b. Omar Lye Fook, 14th October 1968, Canterbury, England.
Texts utilised by the kind permission of Jenny Vickers and Omar. Much appreciated.
Every inch the British soul icon, Omar developed his style at an early age growing up in a musical household.
Born Omar Lye-Fook in 1968 to a Chinese Jamaican father and Indian mother, he grew up in Canterbury, Kent.
His father was in a band and founded Kongo Records, a positive influence which nurtured Omars desire to make music.
He learnt his craft classically playing the trumpet, piano and drums, making it into the countys youth orchestra as principle percussionist, followed by two years at music college in Manchester.
His first hit at the age of 22, Theres nothing like this, hit the streets in 1990 and has since become a summer soul classic.
Following his first two singles, Mr Postman and You and me featuring backing vocals from Caron Wheeler, Omar stunned everyone with his first album, also entitled Theres nothing like this.
Released on his fathers label, Kongo Records, it entered the UK album charts unaided by promotion or advertising.
With this, Omar earned his name as the founder of nu-classic soul.
Signing to his first major record label, Talkin Loud, saw the release of his second album Music which, despite giving us more outstanding tracks, proved less successful than the first.
A new signing to RCA led to some high profile collaborations, something he hadnt experimented with before.
Omars musical reputation was preceding him and several heroes from the R & B hall of fame were more than ready to help out Motowns songwriter Lamont Dozier, keyboard wizard David Frank (a player on Chaka Khans I feel for you), former Heatwave bass player Derrick Bramble, Marvin Gayes arranger Leon Ware and even Stevie Wonder.
Stevie Wonder got in touch after hearing Omars second album.
As a result, Omar went over to L.A. for six weeks to write with him. He was working on his new album at the time so I had to fit in with his sessions. Its a complicated way of working but hes my idol and I was just glad we could work together.
This selection of top class collaborations struck gold on For Pleasure released in 1994 bringing more unmistakable sounds.
Still going strong, album number four This is not a love song built on previous successes with input from more big names, complimenting Omars talents perfectly, giving us a superb fusion of British and American sounds.
Her crystal clear vocals can be heard on the title song and Lullaby. Syreeta is a woman whos made me cry: I love her voice that much, says Omar.
With five albums under his belt Omar has maintained his unique style and his loyal fan base.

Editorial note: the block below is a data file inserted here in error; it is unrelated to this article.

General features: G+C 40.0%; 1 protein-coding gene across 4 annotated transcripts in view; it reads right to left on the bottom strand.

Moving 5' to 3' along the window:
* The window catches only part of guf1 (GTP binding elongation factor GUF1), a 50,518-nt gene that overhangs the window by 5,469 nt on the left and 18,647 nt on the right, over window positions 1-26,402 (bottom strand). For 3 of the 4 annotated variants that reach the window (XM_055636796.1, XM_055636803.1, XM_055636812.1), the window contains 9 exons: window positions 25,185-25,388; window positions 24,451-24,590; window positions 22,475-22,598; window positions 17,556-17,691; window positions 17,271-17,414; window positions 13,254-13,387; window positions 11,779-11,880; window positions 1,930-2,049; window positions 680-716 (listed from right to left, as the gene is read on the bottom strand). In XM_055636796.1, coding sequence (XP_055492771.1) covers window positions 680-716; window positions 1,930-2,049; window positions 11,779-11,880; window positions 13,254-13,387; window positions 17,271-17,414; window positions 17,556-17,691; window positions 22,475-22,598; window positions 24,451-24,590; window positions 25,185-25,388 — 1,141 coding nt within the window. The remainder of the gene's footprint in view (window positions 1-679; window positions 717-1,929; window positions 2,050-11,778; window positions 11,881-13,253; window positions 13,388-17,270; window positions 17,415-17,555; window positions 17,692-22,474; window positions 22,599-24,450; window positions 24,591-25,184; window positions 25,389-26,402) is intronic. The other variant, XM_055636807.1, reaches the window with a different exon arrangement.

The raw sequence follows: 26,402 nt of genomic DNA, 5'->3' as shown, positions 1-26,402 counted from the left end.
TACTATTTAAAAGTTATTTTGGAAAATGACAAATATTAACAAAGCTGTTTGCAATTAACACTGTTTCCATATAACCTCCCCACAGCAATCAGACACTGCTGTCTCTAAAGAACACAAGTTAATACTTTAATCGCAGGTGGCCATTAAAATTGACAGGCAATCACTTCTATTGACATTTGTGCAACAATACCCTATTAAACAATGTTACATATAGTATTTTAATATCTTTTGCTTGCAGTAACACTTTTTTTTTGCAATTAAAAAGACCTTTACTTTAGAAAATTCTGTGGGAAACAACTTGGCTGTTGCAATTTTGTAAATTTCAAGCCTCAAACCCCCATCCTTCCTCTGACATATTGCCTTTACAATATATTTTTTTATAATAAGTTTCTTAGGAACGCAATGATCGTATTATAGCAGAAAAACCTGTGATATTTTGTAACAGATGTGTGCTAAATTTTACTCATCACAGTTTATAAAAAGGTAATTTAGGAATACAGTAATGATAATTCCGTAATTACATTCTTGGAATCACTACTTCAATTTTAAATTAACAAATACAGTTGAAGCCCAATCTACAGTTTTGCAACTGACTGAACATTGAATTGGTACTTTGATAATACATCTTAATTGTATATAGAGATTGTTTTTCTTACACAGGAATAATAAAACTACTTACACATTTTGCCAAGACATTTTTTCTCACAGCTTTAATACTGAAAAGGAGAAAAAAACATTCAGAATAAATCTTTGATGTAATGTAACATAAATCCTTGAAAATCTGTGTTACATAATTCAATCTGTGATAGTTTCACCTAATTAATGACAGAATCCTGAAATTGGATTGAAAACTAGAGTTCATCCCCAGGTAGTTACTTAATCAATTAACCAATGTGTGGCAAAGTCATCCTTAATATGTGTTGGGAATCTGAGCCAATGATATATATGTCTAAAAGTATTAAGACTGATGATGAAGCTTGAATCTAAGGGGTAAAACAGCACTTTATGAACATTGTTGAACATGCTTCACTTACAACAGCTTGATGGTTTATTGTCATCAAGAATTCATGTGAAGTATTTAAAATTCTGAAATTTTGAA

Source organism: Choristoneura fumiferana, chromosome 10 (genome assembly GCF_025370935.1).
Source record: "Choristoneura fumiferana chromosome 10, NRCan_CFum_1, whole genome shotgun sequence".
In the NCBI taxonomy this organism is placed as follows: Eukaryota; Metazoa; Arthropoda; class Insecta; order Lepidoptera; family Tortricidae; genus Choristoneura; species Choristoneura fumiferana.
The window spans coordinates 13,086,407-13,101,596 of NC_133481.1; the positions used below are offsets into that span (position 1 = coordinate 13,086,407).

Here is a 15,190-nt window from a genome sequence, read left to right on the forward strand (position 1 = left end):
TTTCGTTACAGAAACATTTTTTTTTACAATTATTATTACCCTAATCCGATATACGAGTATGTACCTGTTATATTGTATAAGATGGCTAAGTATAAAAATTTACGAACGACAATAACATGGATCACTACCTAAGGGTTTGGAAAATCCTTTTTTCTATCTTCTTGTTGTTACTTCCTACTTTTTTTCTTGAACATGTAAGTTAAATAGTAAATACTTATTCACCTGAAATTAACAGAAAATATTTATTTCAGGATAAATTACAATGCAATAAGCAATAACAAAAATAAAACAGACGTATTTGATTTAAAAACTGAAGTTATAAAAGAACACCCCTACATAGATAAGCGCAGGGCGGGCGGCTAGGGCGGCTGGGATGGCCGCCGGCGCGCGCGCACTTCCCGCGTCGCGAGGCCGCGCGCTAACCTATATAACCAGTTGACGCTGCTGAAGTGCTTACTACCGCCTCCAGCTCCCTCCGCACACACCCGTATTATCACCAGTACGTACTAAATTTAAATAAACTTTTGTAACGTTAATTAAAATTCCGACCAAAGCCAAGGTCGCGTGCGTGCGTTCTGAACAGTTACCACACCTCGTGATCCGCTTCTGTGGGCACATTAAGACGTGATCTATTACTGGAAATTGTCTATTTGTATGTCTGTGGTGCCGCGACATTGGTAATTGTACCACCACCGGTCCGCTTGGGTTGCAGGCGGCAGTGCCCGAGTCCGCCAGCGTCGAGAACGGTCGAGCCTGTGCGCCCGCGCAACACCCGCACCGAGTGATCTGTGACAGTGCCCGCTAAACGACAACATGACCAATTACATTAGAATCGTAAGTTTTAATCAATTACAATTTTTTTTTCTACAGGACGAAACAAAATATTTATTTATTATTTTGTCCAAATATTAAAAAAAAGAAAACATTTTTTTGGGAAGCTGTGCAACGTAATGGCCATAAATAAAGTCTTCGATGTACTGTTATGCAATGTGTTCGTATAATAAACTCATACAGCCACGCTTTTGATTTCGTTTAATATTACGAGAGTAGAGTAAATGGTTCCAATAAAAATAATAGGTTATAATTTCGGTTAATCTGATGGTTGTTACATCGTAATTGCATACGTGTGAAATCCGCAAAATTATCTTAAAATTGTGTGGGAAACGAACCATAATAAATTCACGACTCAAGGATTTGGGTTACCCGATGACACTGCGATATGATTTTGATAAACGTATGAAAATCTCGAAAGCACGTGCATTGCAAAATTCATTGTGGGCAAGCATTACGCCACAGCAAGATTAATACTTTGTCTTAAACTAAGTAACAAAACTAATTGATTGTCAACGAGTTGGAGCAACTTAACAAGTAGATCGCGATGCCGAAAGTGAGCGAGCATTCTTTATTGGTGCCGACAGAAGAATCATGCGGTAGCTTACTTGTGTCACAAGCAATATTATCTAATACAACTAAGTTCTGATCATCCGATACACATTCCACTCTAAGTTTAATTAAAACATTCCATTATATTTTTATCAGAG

Omar has always been laid back, Im just here making my music and enjoying it but its nice to be appreciated along the way.
Omar follows his own star, no-one can exactly describe his music jazz, funk, R & B, soul, disco, latin perfectly mixed with classic orchestral sounds.
Omar cant be pigeon-holed but has been described as 'the reigning don of UK soul' by Face Magazine and 'the original nu-classic soul guvnor' by DJ Trevor Nelson, amongst others.
Despite the lack of commercial success to date, Omars clearly loved and respected by his peers and his fans, so whatever hes doing is obviously working.
Since the last album release Omar has been playing to sell out crowds worldwide in the U.S., Japan, U.K., Denmark and the Caribbean.
Hes also hooked up with a host of international artists including Don-E, Mos-Def, Janet Kay, Sticky, Lloyd Brown, Rick Clarke, Noel McCoy, Freddie McGregor, Caron Wheeler and Common, whose latest album features him on two tracks.
Omar is currently working on album number six which, with the help of a new studio at his London home, is expected for worldwide release early next year.
There are more collaborations on the go, the latest with jazz bassist and composer, Bill Lee, father of filmmaker Spike Lee.
And the best bit? A second collaboration with the man himself a track written by Stevie Wonder! 'Working with Stevie really was a dream come true it doesnt get much better.'
All this alongside a host of sell out gigs in the US shows that Omar is still going strong. 'Im just out there to make music and play to people who love it. I perform at sell out gigs around the world and the crowds appreciate the music that makes it all worthwhile.'
Looks like theres plenty more to come! It seems hes still best by far.
There's Nothing Like This (Kongo Dance 1990)
Music (Talking Loud 1991)
For Pleasure (RCA 1994)
This Is Not A Love Song (RCA 1997)
Best By Far (RCA 2000)
Sing (Ether 2006)